A shortage of three bedroom rental properties in Northland is driving rent increases, a property expert says.
Trade Me's May property index showed the median price of a Northland rental property rose from $298 to $305 year-on-year.
The median weekly rent of one to two bedroom properties increased from $240 to $250, while three to four bedroom properties increased from $320 to $330. Rents for large properties with five or more bedrooms rose from $365 to $400.
LJ Hooker Whangarei chief executive Paul Beazley said there was a particular shortage of three bedroom homes to rent in the district.
"There's still a reasonable number of two bedroom properties," he said. "Tidy three bedrooms with a garage, particularly in the city, are in high demand. A three bedroom home that would normally be about $310-$320 a week is now about $340-$350."
Properties being taken out of the market had reduced supply.
"A lot of landlords have moved back into homes, particularly ones that have come back from off shore. There's also been a lot of investment properties that have been around for a while being sold.
"The housing market's got stronger so it's a good time for investors to get out [of the market]. [Former] rental properties are now owned by families and first home buyers."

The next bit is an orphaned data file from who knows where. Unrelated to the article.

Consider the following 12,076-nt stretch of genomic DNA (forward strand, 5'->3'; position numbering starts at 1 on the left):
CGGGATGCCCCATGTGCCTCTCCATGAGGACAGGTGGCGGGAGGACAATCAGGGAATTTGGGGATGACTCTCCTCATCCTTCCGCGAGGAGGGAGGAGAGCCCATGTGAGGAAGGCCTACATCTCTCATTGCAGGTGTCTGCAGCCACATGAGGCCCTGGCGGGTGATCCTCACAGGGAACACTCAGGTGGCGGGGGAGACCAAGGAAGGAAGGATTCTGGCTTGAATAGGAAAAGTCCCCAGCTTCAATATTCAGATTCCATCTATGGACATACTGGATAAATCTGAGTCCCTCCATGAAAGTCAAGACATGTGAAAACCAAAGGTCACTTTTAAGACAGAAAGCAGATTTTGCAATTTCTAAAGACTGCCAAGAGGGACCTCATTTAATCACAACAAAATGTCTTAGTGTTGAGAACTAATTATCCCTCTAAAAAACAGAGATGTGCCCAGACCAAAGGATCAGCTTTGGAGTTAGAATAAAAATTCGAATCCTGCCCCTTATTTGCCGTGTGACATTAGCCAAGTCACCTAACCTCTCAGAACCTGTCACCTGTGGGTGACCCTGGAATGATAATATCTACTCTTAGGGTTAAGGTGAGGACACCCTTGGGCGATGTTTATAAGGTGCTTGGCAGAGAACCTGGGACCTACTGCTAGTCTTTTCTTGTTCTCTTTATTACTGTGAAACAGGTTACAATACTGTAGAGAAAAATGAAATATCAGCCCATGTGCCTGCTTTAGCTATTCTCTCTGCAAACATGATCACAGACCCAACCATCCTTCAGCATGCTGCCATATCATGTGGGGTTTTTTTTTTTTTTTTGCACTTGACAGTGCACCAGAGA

He expected rents to gradually increase in coming months.
"I wouldn't be surprised if there's another rent increase next month, maybe not as much as $10, but it should continue to go up. Obviously they'll only rise to a point because tenants are limited by their incomes, but with such strong demand, gradual rises in rent are pretty likely."
Month-on-month, the national median weekly rent remained unchanged at $420, a record high first reached in January. This was a 6.3 per cent increase on May 2014, however.
Trade Me Property head Nigel Jeffries said it was the weakest month for median rent prices in 2015 - "but that's not to say it's cheap. It's also worth remembering that over the past five years the median weekly rent across New Zealand has risen 23 per cent from $340 to $420 and that's much, much faster than household inflation."